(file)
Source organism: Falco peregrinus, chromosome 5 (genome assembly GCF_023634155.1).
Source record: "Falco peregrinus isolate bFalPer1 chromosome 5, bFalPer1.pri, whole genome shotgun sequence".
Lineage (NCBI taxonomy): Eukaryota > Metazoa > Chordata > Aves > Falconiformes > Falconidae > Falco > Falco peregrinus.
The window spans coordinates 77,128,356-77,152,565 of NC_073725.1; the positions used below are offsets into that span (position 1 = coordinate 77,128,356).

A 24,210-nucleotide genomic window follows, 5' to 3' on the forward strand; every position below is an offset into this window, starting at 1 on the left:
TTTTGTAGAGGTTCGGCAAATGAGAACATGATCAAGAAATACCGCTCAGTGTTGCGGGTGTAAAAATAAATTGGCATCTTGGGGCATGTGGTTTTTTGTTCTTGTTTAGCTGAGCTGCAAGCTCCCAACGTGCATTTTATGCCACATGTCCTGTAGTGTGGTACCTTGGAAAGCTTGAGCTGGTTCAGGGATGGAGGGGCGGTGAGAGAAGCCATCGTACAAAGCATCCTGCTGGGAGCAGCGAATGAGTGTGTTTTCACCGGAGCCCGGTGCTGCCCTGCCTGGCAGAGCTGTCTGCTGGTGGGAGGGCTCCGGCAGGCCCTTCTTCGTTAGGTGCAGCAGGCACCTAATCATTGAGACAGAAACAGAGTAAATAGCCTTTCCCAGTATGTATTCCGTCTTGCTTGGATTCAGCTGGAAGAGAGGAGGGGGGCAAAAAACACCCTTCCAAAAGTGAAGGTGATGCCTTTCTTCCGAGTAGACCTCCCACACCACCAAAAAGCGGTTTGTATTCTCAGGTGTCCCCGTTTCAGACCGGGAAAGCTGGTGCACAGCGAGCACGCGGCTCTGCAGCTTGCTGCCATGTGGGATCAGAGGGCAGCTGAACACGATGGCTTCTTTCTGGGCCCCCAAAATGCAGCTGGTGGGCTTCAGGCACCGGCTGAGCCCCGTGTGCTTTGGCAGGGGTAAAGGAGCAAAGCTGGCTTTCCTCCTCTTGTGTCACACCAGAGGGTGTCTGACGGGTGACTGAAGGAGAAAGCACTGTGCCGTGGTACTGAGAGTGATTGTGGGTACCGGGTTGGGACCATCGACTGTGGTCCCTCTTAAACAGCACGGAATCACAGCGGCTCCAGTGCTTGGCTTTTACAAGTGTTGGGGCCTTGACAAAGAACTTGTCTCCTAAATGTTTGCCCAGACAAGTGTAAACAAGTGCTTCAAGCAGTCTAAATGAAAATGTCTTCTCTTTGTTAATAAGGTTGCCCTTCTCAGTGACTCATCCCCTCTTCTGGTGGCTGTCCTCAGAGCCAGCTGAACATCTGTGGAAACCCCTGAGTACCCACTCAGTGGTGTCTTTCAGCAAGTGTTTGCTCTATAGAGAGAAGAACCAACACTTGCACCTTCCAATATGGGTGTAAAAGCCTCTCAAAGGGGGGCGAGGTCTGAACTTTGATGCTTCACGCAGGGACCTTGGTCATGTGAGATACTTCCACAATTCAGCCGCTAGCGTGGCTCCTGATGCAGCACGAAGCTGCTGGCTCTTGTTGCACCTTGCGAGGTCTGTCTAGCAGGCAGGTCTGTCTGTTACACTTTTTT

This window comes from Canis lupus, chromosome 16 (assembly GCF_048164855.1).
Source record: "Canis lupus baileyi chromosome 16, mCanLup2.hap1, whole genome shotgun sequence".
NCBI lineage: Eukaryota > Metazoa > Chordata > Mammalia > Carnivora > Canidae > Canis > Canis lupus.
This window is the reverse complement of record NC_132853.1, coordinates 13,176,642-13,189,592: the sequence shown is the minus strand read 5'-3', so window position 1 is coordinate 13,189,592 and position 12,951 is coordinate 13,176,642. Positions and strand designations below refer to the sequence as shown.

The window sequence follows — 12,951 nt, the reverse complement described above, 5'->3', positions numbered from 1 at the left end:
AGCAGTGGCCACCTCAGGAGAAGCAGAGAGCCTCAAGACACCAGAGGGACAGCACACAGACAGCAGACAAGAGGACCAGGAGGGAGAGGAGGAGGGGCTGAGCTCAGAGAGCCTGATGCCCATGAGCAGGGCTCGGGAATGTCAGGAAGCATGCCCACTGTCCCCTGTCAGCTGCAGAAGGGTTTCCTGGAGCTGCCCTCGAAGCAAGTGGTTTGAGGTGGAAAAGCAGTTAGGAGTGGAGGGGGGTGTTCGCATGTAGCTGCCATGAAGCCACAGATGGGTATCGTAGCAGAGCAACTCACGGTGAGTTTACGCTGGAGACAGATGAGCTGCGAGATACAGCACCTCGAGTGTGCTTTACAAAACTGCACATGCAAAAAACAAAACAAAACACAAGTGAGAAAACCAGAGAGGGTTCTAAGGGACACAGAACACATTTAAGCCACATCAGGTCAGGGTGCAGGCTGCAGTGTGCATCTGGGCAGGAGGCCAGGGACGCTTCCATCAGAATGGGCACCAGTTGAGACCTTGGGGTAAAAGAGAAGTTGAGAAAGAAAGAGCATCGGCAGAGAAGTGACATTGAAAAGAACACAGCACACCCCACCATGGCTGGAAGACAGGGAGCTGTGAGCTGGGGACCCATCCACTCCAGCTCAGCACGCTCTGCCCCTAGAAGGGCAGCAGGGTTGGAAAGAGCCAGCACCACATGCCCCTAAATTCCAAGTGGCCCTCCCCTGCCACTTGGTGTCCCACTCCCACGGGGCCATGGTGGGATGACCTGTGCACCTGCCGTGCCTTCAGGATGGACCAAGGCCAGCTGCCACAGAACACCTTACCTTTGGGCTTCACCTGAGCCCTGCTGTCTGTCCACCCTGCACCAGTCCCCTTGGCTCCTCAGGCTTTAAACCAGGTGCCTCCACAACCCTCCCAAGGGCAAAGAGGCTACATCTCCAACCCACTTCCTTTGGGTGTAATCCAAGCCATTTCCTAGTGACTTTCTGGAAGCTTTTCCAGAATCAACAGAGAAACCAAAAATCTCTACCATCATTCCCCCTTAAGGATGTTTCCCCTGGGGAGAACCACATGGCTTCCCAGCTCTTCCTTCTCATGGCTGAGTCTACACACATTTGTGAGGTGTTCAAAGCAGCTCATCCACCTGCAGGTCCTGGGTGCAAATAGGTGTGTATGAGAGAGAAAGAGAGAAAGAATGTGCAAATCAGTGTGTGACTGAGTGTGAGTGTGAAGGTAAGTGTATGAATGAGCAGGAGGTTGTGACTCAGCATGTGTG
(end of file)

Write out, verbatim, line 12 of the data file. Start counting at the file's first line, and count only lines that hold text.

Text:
AGCAGTGGCCACCTCAGGAGAAGCAGAGAGCCTCAAGACACCAGAGGGACAGCACACAGACAGCAGACAAGAGGACCAGGAGGGAGAGGAGGAGGGGCTGAGCTCAGAGAGCCTGATGCCCATGAGCAGGGCTCGGGAATGTCAGGAAGCATGCCCACTGTCCCCTGTCAGCTGCAGAAGGGTTTCCTGGAGCTGCCCTCGAAGCAAGTGGTTTGAGGTGGAAAAGCAGTTAGGAGTGGAGGGGGGTGTTCGCATGTAGCTGCCATGAAGCCACAGATGGGTATCGTAGCAGAGCAACTCACGGTGAGTTTACGCTGGAGACAGATGAGCTGCGAGATACAGCACCTCGAGTGTGCTTTACAAAACTGCACATGCAAAAAACAAAACAAAACACAAGTGAGAAAACCAGAGAGGGTTCTAAGGGACACAGAACACATTTAAGCCACATCAGGTCAGGGTGCAGGCTGCAGTGTGCATCTGGGCAGGAGGCCAGGGACGCTTCCATCAGAATGGGCACCAGTTGAGACCTTGGGGTAAAAGAGAAGTTGAGAAAGAAAGAGCATCGGCAGAGAAGTGACATTGAAAAGAACACAGCACACCCCACCATGGCTGGAAGACAGGGAGCTGTGAGCTGGGGACCCATCCACTCCAGCTCAGCACGCTCTGCCCCTAGAAGGGCAGCAGGGTTGGAAAGAGCCAGCACCACATGCCCCTAAATTCCAAGTGGCCCTCCCCTGCCACTTGGTGTCCCACTCCCACGGGGCCATGGTGGGATGACCTGTGCACCTGCCGTGCCTTCAGGATGGACCAAGGCCAGCTGCCACAGAACACCTTACCTTTGGGCTTCACCTGAGCCCTGCTGTCTGTCCACCCTGCACCAGTCCCCTTGGCTCCTCAGGCTTTAAACCAGGTGCCTCCACAACCCTCCCAAGGGCAAAGAGGCTACATCTCCAACCCACTTCCTTTGGGTGTAATCCAAGCCATTTCCTAGTGACTTTCTGGAAGCTTTTCCAGAATCAACAGAGAAACCAAAAATCTCTACCATCATTCCCCCTTAAGGATGTTTCCCCTGGGGAGAACCACATGGCTTCCCAGCTCTTCCTTCTCATGGCTGAGTCTACACACATTTGTGAGGTGTTCAAAGCAGCTCATCCACCTGCAGGTCCTGGGTGCAAATAGGTGTGTATGAGAGAGAAAGAGAGAAAGAATGTGCAAATCAGTGTGTGACTGAGTGTGAGTGTGAAGGTAAGTGTATGAATGAGCAGGAGGTTGTGACTCAGCATGTGTG